Is General Motors serious about electric cars? It sure looks like it.

Believers in the Electric Vehicle Revolution cheered this week's news that, as it prepares to begin selling its Chevrolet Volt electric car to consumers, GM is also investing in Hoosier startup Bright Automotive. The companies aim to bring a plug-in gas/electric hybrid van to market in 2013. A van that, like the Volt, runs on batteries first (for 38 miles), then switches to a gasoline engine to generate juice for an additional 360 miles. A van that could, incidentally, blast Ford's (NYSE: F) new electric Transit Connect van right outta the marketplace -- seeing as the TC's all-electric engine has only an 80-mile range.

So hurray for GM. In tandem with its development of an electric car "for the masses," it's now also targeting the market for electric delivery vans. But don't go storming the barricades just yet.

PC or PR?
Sure, at first glance this looks like absolutely the (b)right idea. (Incidentally, that's the name GM and Bright have chosen for their truck: the "Bright IDEA.") I shudder to think how much gas gets wasted every day by delivery vans idling at the curb as their drivers dash to the door to drop off packages. Recouping those costs by buying vans you can turn off and on at the touch of a button has to sound like a no-brainer to the accountants at FedEx (NYSE: FDX) and UPS (NYSE: UPS).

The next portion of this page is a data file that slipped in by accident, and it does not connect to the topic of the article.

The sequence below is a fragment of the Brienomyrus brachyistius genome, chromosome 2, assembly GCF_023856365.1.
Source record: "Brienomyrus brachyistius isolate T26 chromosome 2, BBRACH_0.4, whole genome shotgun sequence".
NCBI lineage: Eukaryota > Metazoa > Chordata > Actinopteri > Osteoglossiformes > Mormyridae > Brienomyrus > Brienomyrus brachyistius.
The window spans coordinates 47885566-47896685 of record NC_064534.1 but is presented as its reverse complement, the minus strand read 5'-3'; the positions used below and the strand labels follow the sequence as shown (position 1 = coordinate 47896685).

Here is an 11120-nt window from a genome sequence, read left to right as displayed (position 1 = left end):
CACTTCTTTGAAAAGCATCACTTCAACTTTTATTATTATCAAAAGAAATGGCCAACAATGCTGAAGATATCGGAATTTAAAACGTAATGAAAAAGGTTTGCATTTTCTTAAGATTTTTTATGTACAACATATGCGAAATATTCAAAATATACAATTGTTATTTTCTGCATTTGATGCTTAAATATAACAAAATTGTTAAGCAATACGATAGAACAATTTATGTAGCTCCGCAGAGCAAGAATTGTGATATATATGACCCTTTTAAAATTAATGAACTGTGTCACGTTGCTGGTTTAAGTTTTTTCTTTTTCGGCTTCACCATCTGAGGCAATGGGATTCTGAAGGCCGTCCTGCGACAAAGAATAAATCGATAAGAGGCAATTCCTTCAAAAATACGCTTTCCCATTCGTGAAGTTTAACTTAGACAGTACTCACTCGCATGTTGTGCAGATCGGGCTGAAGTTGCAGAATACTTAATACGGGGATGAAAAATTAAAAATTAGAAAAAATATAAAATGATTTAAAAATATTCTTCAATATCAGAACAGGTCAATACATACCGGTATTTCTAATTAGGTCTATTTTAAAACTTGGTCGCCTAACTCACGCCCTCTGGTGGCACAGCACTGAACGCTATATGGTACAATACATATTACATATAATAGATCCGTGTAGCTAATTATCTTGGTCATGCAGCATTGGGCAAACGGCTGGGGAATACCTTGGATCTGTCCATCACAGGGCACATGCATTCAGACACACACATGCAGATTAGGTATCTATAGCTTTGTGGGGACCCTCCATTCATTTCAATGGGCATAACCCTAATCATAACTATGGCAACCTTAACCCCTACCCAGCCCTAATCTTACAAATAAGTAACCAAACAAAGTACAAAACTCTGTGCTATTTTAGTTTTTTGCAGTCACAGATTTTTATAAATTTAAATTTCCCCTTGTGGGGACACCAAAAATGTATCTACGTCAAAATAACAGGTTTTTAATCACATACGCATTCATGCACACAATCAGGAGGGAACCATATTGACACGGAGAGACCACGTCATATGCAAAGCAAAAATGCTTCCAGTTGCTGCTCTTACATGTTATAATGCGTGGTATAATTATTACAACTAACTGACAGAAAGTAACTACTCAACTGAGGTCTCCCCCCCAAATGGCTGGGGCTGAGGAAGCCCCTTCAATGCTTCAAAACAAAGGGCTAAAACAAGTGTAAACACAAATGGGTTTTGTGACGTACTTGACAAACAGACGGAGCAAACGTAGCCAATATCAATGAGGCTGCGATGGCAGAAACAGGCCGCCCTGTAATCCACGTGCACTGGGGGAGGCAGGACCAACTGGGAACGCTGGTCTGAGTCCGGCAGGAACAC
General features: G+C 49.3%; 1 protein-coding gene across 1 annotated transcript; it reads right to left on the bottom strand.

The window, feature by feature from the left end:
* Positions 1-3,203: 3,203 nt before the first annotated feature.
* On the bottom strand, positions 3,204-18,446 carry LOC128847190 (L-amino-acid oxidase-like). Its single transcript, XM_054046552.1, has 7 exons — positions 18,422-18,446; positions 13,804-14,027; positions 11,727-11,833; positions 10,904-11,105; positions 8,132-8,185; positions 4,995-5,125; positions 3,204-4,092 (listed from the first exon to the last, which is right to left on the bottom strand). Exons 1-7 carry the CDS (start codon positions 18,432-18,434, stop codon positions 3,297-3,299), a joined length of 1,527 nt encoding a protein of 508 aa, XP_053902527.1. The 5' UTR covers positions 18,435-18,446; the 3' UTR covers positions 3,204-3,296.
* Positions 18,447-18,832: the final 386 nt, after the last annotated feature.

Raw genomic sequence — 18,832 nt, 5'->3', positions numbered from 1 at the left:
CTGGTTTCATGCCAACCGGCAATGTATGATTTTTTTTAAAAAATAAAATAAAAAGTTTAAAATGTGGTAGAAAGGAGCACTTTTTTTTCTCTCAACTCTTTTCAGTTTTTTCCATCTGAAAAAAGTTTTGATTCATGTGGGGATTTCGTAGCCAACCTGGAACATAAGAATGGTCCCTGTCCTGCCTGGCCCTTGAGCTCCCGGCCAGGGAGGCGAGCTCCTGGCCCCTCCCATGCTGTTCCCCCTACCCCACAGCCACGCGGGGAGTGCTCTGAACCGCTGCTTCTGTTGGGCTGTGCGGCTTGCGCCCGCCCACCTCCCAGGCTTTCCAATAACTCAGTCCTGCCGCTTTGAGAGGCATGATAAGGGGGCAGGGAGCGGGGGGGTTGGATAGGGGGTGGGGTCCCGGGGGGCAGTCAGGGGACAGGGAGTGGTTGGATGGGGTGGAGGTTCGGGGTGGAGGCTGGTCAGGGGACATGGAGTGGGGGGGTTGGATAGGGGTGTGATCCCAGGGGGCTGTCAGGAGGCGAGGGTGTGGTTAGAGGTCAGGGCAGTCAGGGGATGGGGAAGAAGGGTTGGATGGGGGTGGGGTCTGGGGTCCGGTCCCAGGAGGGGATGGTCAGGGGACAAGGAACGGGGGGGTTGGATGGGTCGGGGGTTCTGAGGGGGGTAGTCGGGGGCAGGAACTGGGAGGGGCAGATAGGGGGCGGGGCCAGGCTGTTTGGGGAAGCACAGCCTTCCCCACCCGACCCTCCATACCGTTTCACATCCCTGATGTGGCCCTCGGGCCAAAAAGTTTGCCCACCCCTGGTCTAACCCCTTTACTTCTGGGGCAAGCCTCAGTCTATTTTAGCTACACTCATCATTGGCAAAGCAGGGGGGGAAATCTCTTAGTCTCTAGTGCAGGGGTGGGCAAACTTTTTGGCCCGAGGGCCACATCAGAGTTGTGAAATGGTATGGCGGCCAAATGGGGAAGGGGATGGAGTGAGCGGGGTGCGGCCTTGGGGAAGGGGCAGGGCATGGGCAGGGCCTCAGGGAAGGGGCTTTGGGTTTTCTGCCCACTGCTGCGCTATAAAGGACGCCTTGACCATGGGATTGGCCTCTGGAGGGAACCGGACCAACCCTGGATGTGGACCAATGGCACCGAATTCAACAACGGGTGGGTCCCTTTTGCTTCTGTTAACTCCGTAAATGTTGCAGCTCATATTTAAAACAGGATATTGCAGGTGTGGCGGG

Indeed, we know both companies are already investing in the concept. We also know that companies ranging from battery makers like A123 (Nasdaq: AONE) and Ener1 (NYSE: HEV) to automakers like Toyota (NYSE: TM) and Tesla (Nasdaq: TSLA) are placing big bets on electric vehicles becoming the wave of the future. So on the one hand, GM has fiscal rectitude on its side. On the other hand, it's most definitely "politically correct."

But what about the third hand? As big as this idea is, I can't help but notice that the size of GM's investment in Bright is exceedingly tiny: just $5 million. That's less than what GM would pay for a minute's worth of commercial airtime during the Super Bowl. For a company that hit up U.S. investors for tens of billions of dollars, $5 million isn't an "investment" in electric vehicles. It's chump change.

Then again, maybe that's GM's brightest idea yet. At this price, it doesn't matter whether the new van succeeds or not. GM's bought itself some good PR, at a very good price.

This article represents the opinion of the writer, who may disagree with the “official” recommendation position of a Motley Fool premium advisory service. We’re motley! Questioning an investing thesis -- even one of our own -- helps us all think critically about investing and make decisions that help us become smarter, happier, and richer.